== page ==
Can Lazy People Make the World a Better Place?

It’s that time of year when our shriveled hearts grow three sizes larger, and we are filled, quite against our will, with a spirit of fellowship and goodwill towards our whole human family. So sayeth Dr. Seuss, and he is truly our greatest sage.

But actually, despite that certain special something in the air each December, I don’t really believe that the general public is largely disinterested in the welfare of others 11 months of the year. I see a constant desire to do good in people which is thwarted by ingrained daily habits. Call it laziness if you will. But put a big red button in front of someone that says, “make the world a better place — 10 bucks,” and I think a majority of passers-by would give it a push.

People want to do good things, given the opportunity. You just have to make it easy for them. What follows are my suggestions for charitable organizations and their partners, to make it as easy as possible for people to do good.

The Charity Change Box

One of the great strokes of genius in the history of charitable giving must have been the first check-out counter donation box. Imagine the tens or hundreds of millions of people who are handed their change at retail stores, diners and coffee shops each day. Right next to one’s outstretched hand is a can for the local pet shelter, UNICEF or medical research.

Giving physical money literally can’t get any easier than slightly tipping one’s already well-positioned hand towards a conveniently-located receptacle. The impulse to give a little something is enhanced by the preference of most people to carry less change in the first place.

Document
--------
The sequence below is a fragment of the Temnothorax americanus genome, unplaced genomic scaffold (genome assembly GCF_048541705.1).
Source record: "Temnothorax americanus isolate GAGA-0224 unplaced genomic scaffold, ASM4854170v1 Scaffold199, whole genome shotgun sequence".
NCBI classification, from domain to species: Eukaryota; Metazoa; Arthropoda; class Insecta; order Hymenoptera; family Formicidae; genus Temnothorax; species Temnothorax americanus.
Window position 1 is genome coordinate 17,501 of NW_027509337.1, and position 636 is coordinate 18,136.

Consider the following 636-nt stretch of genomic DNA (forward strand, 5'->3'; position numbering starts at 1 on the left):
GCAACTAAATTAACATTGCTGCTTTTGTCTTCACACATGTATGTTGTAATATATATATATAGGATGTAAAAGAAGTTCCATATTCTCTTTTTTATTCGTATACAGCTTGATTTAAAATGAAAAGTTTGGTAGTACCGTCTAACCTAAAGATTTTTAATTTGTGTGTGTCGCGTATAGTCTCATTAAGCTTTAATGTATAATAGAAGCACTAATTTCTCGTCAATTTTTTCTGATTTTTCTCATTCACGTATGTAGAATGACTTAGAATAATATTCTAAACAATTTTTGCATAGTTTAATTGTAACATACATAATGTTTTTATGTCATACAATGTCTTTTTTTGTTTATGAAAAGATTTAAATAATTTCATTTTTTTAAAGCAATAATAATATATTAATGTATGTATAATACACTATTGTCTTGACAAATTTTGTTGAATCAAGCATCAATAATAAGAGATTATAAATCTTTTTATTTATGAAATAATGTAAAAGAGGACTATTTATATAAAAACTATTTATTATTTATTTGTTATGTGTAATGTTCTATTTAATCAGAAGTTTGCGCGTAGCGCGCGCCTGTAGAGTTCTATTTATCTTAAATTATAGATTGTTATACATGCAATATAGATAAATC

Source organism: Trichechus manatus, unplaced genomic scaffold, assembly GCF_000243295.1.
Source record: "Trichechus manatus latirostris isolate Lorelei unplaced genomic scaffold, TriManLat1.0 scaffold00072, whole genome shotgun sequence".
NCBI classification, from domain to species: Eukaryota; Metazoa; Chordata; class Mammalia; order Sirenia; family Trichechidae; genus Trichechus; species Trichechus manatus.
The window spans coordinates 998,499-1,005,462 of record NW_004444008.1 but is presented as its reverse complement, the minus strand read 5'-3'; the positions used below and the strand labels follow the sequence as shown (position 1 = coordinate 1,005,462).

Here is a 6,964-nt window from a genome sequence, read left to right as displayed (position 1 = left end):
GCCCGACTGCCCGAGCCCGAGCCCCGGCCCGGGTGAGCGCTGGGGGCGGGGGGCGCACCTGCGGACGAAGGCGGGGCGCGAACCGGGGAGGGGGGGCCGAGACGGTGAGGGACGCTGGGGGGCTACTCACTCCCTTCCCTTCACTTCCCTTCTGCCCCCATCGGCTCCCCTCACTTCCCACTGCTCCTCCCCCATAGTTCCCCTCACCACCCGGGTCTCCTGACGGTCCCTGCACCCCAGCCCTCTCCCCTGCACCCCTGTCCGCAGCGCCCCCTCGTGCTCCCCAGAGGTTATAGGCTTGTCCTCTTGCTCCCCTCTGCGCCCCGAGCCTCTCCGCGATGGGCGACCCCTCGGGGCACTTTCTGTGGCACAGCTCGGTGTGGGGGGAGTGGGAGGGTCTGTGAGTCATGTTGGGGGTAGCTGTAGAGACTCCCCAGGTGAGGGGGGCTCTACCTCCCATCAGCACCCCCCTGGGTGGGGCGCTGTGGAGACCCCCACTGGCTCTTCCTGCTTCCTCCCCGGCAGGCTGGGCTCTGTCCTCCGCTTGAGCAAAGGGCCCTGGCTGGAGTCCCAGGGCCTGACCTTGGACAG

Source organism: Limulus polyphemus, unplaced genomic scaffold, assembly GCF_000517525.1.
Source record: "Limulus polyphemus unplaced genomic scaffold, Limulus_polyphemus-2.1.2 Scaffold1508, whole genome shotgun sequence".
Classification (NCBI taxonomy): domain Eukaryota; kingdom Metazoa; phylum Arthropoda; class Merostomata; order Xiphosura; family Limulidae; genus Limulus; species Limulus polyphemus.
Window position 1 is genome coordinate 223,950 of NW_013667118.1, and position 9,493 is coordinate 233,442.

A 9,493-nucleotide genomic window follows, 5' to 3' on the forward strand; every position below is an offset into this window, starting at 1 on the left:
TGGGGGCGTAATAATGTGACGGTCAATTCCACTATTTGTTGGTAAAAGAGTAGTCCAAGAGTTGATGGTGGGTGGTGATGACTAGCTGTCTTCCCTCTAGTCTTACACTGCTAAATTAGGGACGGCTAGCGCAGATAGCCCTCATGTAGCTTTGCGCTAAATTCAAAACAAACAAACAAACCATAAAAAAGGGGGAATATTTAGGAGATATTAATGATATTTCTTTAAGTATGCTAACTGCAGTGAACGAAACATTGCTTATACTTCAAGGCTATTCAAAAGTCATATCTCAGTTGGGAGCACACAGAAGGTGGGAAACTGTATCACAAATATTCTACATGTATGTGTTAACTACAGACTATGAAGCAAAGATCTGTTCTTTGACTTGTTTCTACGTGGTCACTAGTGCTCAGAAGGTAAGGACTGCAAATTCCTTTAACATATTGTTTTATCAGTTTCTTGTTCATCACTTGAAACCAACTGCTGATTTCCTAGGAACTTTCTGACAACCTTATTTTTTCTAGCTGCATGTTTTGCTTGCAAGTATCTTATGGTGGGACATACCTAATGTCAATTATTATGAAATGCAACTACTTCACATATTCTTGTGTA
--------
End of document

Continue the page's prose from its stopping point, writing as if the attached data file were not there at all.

Version 2.0: With so many paying with pre-paid coffee shop cards, debit or credit, isn’t there an electronic equivalent to throwing our change in the box? Sure there is. That high-priced latte ($4.67, with tax)? Just round up the cost to the next dollar and deposit the surplus in the charity of your choice. Once the system becomes commonplace, the question asked by the cashier (or better, by the electronic screen, itself) will simply be, “Do you want your change?” My guess is a good many will say no. And those nickels and dimes will quickly add up. (Note: the person who came up with this idea is Scott Wu, a fellow writer of mine at Terry, years ago.)

Version 3.0: Much of our purchasing these days is done entirely online. But there’s no reason that an online vendor can’t ask you the very same thing at your final checkout. Imagine a world where everybody’s Visa statements held lists of nice round numbers. Eight dollars at Starbucks. Forty-five bucks on EBay. All that digital coinage could be feeding a lot of orphans/rescuing a lot of endangered species.

Pre-Packaged Food Bank Donations